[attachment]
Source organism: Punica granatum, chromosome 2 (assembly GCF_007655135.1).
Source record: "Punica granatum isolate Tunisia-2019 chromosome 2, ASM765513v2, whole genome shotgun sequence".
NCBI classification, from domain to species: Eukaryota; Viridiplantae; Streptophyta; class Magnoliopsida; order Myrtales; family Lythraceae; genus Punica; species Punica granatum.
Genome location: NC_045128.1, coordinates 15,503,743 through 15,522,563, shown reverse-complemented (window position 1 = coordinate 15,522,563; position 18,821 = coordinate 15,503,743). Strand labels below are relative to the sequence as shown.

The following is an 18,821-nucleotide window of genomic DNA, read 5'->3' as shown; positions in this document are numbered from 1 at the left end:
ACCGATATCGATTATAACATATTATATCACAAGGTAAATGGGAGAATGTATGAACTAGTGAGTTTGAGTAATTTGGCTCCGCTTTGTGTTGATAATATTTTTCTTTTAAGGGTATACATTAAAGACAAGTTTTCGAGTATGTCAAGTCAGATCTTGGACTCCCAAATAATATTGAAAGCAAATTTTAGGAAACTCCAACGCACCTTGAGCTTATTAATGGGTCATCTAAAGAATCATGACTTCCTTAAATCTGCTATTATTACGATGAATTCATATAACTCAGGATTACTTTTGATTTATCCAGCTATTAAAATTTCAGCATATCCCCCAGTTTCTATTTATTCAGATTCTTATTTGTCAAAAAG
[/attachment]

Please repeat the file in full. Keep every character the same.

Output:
Source organism: Punica granatum, chromosome 2 (assembly GCF_007655135.1).
Source record: "Punica granatum isolate Tunisia-2019 chromosome 2, ASM765513v2, whole genome shotgun sequence".
NCBI classification, from domain to species: Eukaryota; Viridiplantae; Streptophyta; class Magnoliopsida; order Myrtales; family Lythraceae; genus Punica; species Punica granatum.
Genome location: NC_045128.1, coordinates 15,503,743 through 15,522,563, shown reverse-complemented (window position 1 = coordinate 15,522,563; position 18,821 = coordinate 15,503,743). Strand labels below are relative to the sequence as shown.

The following is an 18,821-nucleotide window of genomic DNA, read 5'->3' as shown; positions in this document are numbered from 1 at the left end:
ACCGATATCGATTATAACATATTATATCACAAGGTAAATGGGAGAATGTATGAACTAGTGAGTTTGAGTAATTTGGCTCCGCTTTGTGTTGATAATATTTTTCTTTTAAGGGTATACATTAAAGACAAGTTTTCGAGTATGTCAAGTCAGATCTTGGACTCCCAAATAATATTGAAAGCAAATTTTAGGAAACTCCAACGCACCTTGAGCTTATTAATGGGTCATCTAAAGAATCATGACTTCCTTAAATCTGCTATTATTACGATGAATTCATATAACTCAGGATTACTTTTGATTTATCCAGCTATTAAAATTTCAGCATATCCCCCAGTTTCTATTTATTCAGATTCTTATTTGTCAAAAAG